Photo Sizes on Social Sites via Entrepreneur.com
So, you’ve heard of Hootsuite and other post scheduling services, right. Well, Facebook, in their desire to take over the world, has updated their posting feature to include the ability to schedule your post. And the best part is, it’s easy. Here’s how:
1. Navigate to your Pages Timeline and type in your post
2. Click the little clock in the bottom left corner.
3. Choose a date and time in the future.
4. Hit Schedule, and BAM! you’ve scheduled your post into the future.
Now, we’re sure that you might make a mistake once in a while, so you’ll need to edit or delete your scheduled post. Here’s how to do that, and again, it’s easy.
1. Go to your Admin Panel and choose the Manage drop down menu.
2. Choose Use Activity Log.
3. Locate your scheduled post at the top of the page.
4. To the right, click on the down arrow to reveal another drop down menu where you can choose to change the time, post right away, or cancel all together.
Now you’re ready to post like the pros!
Lest you think tweeting is a silly business practice, or even not worth learning the in’s and out’s of @’s, #’s, and RT’s, we want to share
with you the power of a single tweet.
Way back in March, we heard about this wonderful thing called Startup Weekend. Startup Weekend is a 54 hour event where entrepreneurs and techies alike get together and build tech based businesses. The event is filled with excitement, learning, teaching, and building not only businesses, but networks, communities, and friendships. Needless to say, we instantly wanted to be a part of it. So, we did what any responsible business person would do, we tweeted.
We simply asked, “How can we help?” A couple days later, we received an email followed by a tweet back. This is where the fun began. We were able to meet with two really great people, Brendan Daly and Melissa Parker. They are both in the ESTEEM Program at Notre Dame (another great program). We discussed ways we could help, reach out to media, blast on social media, talk with others who might be interested, etc. The next thing you know, we are a 3 man team (Kyle, Erik, and Bryce) at Innovation Park on the campus of Notre Dame. We’re taking photos, videos, talking, helping, learning, meeting new people, and having a good time. The weekend went very well and we’re super excited to see where these new startups go.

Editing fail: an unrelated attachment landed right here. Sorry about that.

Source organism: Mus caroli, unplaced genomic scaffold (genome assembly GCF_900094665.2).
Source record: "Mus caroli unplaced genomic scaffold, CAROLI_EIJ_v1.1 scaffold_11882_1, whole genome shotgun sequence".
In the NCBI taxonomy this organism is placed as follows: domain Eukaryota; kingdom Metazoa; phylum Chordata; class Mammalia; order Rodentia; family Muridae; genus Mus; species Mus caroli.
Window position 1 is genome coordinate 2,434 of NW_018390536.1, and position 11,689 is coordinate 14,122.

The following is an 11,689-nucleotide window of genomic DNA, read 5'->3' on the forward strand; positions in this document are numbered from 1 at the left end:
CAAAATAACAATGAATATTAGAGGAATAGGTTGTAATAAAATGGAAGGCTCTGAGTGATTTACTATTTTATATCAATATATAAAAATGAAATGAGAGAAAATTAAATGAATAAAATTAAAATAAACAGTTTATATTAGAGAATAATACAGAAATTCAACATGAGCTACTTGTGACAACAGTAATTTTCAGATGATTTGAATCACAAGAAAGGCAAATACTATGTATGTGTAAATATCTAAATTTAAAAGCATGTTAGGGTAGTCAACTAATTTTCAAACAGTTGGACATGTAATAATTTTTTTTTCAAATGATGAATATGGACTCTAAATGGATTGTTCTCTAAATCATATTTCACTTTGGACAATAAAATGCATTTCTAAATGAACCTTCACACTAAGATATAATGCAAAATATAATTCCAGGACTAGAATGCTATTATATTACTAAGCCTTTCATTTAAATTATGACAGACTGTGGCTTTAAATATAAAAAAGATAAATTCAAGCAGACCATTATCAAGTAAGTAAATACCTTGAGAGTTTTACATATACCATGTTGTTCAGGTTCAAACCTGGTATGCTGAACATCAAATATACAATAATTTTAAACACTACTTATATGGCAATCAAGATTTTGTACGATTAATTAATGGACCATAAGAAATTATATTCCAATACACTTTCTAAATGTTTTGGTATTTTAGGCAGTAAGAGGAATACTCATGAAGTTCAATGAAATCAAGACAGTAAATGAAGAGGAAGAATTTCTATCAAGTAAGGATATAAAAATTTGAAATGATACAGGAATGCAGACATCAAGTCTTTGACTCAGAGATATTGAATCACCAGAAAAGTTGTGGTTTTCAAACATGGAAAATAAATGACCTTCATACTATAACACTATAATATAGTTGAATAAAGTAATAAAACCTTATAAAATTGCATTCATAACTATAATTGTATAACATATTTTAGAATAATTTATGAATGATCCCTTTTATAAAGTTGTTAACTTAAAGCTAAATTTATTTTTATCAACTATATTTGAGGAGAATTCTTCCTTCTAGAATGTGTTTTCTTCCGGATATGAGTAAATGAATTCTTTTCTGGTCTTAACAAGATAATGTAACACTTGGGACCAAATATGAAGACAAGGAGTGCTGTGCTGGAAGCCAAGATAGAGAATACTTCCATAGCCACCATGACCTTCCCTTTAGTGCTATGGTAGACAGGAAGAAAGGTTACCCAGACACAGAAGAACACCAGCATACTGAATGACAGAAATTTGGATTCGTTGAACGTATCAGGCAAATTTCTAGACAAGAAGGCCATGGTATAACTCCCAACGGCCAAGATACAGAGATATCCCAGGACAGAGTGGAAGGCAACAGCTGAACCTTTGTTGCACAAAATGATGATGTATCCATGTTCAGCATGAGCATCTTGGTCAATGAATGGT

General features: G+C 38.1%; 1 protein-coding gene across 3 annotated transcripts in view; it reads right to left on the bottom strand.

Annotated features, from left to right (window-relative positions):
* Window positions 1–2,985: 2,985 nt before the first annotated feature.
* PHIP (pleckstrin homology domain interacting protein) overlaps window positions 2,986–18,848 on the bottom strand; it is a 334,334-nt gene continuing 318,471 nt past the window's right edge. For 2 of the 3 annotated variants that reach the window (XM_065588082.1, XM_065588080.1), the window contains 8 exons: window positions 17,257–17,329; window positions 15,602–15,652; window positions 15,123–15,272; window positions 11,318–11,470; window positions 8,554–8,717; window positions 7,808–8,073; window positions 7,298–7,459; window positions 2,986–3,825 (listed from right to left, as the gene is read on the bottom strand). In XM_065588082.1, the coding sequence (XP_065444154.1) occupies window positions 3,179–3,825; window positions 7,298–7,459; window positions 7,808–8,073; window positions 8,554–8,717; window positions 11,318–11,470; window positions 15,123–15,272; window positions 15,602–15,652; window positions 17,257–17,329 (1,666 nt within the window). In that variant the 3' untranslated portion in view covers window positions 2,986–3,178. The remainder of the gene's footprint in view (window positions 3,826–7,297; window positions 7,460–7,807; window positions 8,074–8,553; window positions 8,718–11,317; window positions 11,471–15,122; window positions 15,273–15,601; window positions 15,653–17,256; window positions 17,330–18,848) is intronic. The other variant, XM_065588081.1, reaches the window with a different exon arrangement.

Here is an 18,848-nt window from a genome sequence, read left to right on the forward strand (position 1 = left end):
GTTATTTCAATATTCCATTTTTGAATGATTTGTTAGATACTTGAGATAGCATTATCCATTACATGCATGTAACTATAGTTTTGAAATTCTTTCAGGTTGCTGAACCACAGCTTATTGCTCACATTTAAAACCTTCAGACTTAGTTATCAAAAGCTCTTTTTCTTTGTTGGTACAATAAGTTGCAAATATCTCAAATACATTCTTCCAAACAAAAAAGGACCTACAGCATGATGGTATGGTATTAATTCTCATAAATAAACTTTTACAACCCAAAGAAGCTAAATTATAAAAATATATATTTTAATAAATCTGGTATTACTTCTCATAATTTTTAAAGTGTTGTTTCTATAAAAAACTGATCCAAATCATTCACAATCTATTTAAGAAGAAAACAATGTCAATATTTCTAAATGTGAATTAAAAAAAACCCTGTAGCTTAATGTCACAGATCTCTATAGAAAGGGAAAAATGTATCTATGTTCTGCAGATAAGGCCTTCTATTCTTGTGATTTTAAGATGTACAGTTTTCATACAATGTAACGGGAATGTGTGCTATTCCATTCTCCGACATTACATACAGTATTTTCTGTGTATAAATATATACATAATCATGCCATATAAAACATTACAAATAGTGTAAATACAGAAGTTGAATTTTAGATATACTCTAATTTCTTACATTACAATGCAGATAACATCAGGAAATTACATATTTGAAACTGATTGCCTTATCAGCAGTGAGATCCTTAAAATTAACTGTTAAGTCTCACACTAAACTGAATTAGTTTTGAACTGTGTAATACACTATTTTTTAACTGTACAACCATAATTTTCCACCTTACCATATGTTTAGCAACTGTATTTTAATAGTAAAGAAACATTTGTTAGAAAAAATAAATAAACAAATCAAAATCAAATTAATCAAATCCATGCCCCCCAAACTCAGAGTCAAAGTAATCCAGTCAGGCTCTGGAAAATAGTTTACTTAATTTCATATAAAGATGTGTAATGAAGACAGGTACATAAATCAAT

During the last hours, just before the final pitches, we showed a video we made of the event. A recap video of sorts. That caught the attention of certain decision makers at Notre Dame. So, we talked with them as well.
Long story short, we’re now shooting, editing, and delivering video for several departments in Notre Dame, and we’re excited about it.
You can see how a simple tweet can lead to a wildfire of connections, exposure, and ultimately, success. So go tweet!
If you’re interested in Startup Weekend, here are some great resources:
Can Facebook really generate leads for B2B companies? For many that try to attract and engage fans through the networking site, there is something fundamentally awkward about the attempt.
Indeed, Facebook “can be a lonely place for B2B marketers,” says Joe Chernov, vice president of content marketing for Eloqua, a marketing technology company in Vienna, Va. “It’s definitely not as natural a fit in B2B as it is for a consumer brand.” B2B companies, he adds, “need to work a little harder, get a little more creative.”
B2B marketers are increasingly looking to Facebook as a content distribution and engagement channel. In 2011, 70 percent of B2B marketers used Facebook to share content with their networks, a 30 percent increase over the previous year, according to a study by Marketing Profs in partnership with the Content Marketing Institute.
Here’s the key to B2B success on Facebook: Embrace the idea of it as a rich network that allows you to connect with prospects and customers–in other words, actual people. Even though your business is catering to other businesses–you might sell HVAC units to commercial real estate builders, or you might e-mail marketing services to nonprofits–there is still one person (or perhaps, a series of people) who will ultimately make the purchase. Recalibrate your thinking. Even in B2B, the goal is to reach and engage with flesh-and-blood individuals.